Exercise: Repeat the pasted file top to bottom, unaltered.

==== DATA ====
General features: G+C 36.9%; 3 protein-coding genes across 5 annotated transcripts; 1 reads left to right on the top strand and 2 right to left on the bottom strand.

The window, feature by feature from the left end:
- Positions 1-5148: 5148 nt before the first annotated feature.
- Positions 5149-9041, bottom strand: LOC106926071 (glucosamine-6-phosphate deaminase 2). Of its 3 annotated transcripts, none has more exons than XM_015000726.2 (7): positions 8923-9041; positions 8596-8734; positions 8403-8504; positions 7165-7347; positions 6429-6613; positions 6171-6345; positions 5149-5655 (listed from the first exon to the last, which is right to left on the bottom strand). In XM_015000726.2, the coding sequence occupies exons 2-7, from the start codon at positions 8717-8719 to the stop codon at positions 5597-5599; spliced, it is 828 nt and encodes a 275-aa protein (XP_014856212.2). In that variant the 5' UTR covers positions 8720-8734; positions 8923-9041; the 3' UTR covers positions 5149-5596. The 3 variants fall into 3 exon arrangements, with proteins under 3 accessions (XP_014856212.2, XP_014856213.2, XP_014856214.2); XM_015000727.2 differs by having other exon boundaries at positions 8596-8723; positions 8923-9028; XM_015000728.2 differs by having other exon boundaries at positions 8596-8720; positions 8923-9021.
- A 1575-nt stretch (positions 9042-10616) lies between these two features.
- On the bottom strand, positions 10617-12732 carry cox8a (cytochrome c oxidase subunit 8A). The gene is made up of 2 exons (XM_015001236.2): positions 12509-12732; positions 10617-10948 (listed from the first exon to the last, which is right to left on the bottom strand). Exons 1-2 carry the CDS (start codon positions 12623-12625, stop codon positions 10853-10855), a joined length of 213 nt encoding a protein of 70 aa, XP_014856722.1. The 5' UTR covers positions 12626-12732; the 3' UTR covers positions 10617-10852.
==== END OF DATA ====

General features: G+C 36.9%; 3 protein-coding genes across 5 annotated transcripts; 1 reads left to right on the top strand and 2 right to left on the bottom strand.

The window, feature by feature from the left end:
- Positions 1-5148: 5148 nt before the first annotated feature.
- Positions 5149-9041, bottom strand: LOC106926071 (glucosamine-6-phosphate deaminase 2). Of its 3 annotated transcripts, none has more exons than XM_015000726.2 (7): positions 8923-9041; positions 8596-8734; positions 8403-8504; positions 7165-7347; positions 6429-6613; positions 6171-6345; positions 5149-5655 (listed from the first exon to the last, which is right to left on the bottom strand). In XM_015000726.2, the coding sequence occupies exons 2-7, from the start codon at positions 8717-8719 to the stop codon at positions 5597-5599; spliced, it is 828 nt and encodes a 275-aa protein (XP_014856212.2). In that variant the 5' UTR covers positions 8720-8734; positions 8923-9041; the 3' UTR covers positions 5149-5596. The 3 variants fall into 3 exon arrangements, with proteins under 3 accessions (XP_014856212.2, XP_014856213.2, XP_014856214.2); XM_015000727.2 differs by having other exon boundaries at positions 8596-8723; positions 8923-9028; XM_015000728.2 differs by having other exon boundaries at positions 8596-8720; positions 8923-9021.
- A 1575-nt stretch (positions 9042-10616) lies between these two features.
- On the bottom strand, positions 10617-12732 carry cox8a (cytochrome c oxidase subunit 8A). The gene is made up of 2 exons (XM_015001236.2): positions 12509-12732; positions 10617-10948 (listed from the first exon to the last, which is right to left on the bottom strand). Exons 1-2 carry the CDS (start codon positions 12623-12625, stop codon positions 10853-10855), a joined length of 213 nt encoding a protein of 70 aa, XP_014856722.1. The 5' UTR covers positions 12626-12732; the 3' UTR covers positions 10617-10852.